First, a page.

Ruling the practice unconstitutional has done little to deter men, according to New Delhi. Prime Minister Modi's critics have accused him of unfairly targeting Muslims ahead of national elections.
India's government on Wednesday approved a new law that criminalizes Islamic "instant divorce." The process of "triple talaq," that is, a husband saying the Arabic word for divorce three times in quick succession to his wife, is now punishable by up to three years in prison.
Although the practice was ruled unconstitutional by India's Supreme Court last year, Federal Law Minister Ravi Shankar Prasad said that this had done little to deter many men. Indeed, his office has seen 201 cases of instant divorce since the court ruling.
"We felt there was a compelling urgency to pass the ordinance," Prasad said, adding that women were given grounds such as burning bread or getting out of bed late as reasons for "triple talaq."
Critics of this practice have long said that it leaves women penniless and robs them of their rights.
Critics: Modi is demonizing Muslims
The new ordinance, which was put into effect by executive order, is valid for six months. In order to stay in force, it must be approved by both houses of parliament in that time. While it has already passed in the lower house, it is still pending in the upper house, where the ruling Bharatiya Janata Party (Indian People's Party or BJP) does not have a majority.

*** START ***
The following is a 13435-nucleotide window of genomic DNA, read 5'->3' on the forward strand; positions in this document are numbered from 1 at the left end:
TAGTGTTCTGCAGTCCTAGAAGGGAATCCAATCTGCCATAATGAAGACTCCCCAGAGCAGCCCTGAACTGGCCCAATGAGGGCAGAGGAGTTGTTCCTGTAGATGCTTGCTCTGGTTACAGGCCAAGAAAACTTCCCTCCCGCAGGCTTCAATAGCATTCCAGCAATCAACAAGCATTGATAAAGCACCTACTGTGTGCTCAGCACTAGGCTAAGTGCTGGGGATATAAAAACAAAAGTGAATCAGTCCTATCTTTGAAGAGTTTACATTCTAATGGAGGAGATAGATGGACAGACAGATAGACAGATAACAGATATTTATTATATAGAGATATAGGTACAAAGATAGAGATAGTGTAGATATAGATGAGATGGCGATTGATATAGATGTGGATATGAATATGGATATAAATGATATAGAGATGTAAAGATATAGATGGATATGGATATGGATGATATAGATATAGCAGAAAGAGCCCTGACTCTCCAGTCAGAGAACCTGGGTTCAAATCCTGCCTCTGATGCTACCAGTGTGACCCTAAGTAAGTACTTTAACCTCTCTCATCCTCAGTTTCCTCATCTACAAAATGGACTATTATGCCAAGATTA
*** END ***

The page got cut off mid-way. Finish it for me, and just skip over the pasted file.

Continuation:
There is a special provision in the law according to which a wife can consent to the man being granted immediate bail, after the measure was criticized for the likelihood it would remove the main breadwinner from the home.
There are some 180 million Muslims in India, around 15 percent of the population. While Indian law has long let different religions work out matters like marriage and divorce on their own terms, there has been a push in recent years to implement uniformity throughout the country.
However, some critics have accused Prime Minister Narendra Modi, a Hindu nationalist, of demonizing Muslims ahead of his bid for re-election in 2019.
es/msh (AFP, dpa)